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I live with chronic anxiety.
I’m intimately acquainted with sweaty palms, flushed skin, and the positioning of heart in throat. I’ve experienced panic attacks, a specific brand of torture, which feel roughly like suffocating, hyperventilating, and having a heart attack, simultaneously. As a child, I spent years in doctor’s offices, trying to demystify the habitual stomachaches, which were – it turns out – this. Anxiety.
I remember, vividly, the first time I took an “as-needed” anti-anxiety med, the feeling of my muscles finally, truly relaxing. I remember thinking, “Oh. Is this what it feels like – to be… calm?”
• My Anxious Mind: A Teen's Guide to Managing Anxiety and Panic by Michael A. Tompkins
• The Anxiety Workbook for Teens: Activities to Help You Deal with Anxiety and Worry by Lisa M. Schab
• My Age of Anxiety: Fear, Hope, Dread, and the Search for Peace of Mind by Scott Stossel
If, like many of our users struggling with anxiety, you find sexual activity triggers your anxiety, do yourself a big favor: take any sex triggering you off the table right now, and keep it off the table until you first start getting some qualified help for your anxiety and make some progress learning to manage it. A qualified healthcare provider can help you learn to cope and figure out when you're at a point where sex can be a good thing for you instead of something which leaves you in a panic.
This is what anxiety has looked like in my life. For others who struggle, with or without a diagnosis, it may look otherwise.
The common ground is this: the anxiety dictates life.
As a teenager, I didn’t (just) feel anxious because I had a test, a new acting role, or a job interview. I felt anxious because I was awake. I quit driver’s ed because I couldn’t stop panicking and disassociating behind the wheel. Then I quit classes altogether, earning my diploma as a homebound student. I rarely left home alone. Then I rarely left home, period. I felt anxious when the phone rang, when someone suggested going outside, when I remembered the different, deeper life I wanted to live. I couldn’t order food, purchase necessities, sleep. I desperately wanted friends, hobbies, schooling. I also desperately wanted to hide under the mattress of my bed, to barricade myself under the weight of it, and never again have to hold a conversation.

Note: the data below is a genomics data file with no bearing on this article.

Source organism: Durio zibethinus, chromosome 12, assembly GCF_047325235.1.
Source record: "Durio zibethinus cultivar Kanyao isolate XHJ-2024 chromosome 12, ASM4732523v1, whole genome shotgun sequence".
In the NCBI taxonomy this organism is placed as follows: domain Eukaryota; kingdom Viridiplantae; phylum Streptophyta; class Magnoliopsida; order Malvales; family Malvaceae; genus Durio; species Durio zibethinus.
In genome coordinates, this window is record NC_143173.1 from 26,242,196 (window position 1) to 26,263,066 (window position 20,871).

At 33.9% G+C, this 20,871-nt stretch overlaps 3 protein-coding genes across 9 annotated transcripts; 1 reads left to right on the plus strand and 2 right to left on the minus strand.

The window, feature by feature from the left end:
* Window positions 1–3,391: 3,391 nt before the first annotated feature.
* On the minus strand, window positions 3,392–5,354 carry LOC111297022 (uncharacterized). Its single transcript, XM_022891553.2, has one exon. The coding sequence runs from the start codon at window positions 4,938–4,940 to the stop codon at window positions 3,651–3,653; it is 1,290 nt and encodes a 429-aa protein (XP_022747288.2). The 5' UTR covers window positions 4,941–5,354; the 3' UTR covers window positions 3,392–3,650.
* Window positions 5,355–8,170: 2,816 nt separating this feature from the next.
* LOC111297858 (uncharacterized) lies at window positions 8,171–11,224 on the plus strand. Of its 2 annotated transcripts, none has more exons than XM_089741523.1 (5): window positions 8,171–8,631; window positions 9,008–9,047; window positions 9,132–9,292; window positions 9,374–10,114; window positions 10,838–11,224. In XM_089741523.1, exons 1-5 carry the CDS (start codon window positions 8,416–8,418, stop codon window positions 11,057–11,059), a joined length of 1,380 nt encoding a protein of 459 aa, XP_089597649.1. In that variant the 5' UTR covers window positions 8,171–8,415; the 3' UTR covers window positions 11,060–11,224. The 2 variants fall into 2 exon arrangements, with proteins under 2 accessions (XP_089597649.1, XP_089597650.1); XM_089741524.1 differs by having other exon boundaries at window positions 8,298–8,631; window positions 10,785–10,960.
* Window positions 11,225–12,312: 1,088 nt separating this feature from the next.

This, I’m guessing, does not sound like an experience worth clinging to. Overall, anxiety is one of the most hellish things I experience as a human. It’s also one that I’ve fought, tooth and nail, against learning to manage.
The very nature of anxiety makes seeking treatment difficult. If I live in mortal fear of picking up the telephone, leaving my apartment, or speaking with other humans, making an appointment with a therapist is (understandably) going to feel at least three circles of hell past “impossible.” If any small symptom sends me spiraling into racing thoughts, hypochondria, and worst-case scenarios, I am – let’s be honest – probably going to just avoid medical care completely. And when I make that decision – to avoid those things my anxiety tells me are terrifying—my anxiety grows. It grows because it feeds on avoidance. It feeds on my lack of experience, my inability to tell it, “no, actually, I did this; now it’s over, and I didn’t die.”
This is how anxiety self-perpetuates.
When I avoid anxiety-provoking situations, my anxiety says, “See? This really is dangerous. That’s why you’re so terrified.” I believe it. I grow more anxious. And before long, my life has devolved into hours of syndicated 90s television and record numbers of attempted naps per day.
Anxiety has phenomenal skill for this, for twisting logic to its purposes. When I can’t quit repeating my inner to-do list long enough to risk sleep, anxiety tells me it’s for a reason, as if that exhausting mental repetition prepares me to function better than rest. When a friend or therapist notes that my shoulders have swallowed my neck – or that the energy from my shaking leg could power a small generator – anxiety smiles a bit condescendingly and says, yes but. Yes, but I can’t stop. I can’t try to still my body, to focus on my breath (which, funny story, makes me anxious) or to slowly try and release a small bit of this tension. I can’t. Because I’m terrified. And if I’m terrified, there’s a reason I’m terrified, and that reason is that I’m under threat. So, clearly, I need to prepare to run, perform, or hide at a moment’s notice. I need to practice what my pal Mad-Eye Moody calls “constant vigilance.” Sure, anxiety is probably destroying me. But I feel like I need it. Because when it's really got me, I actually believe that it’s keeping me safe.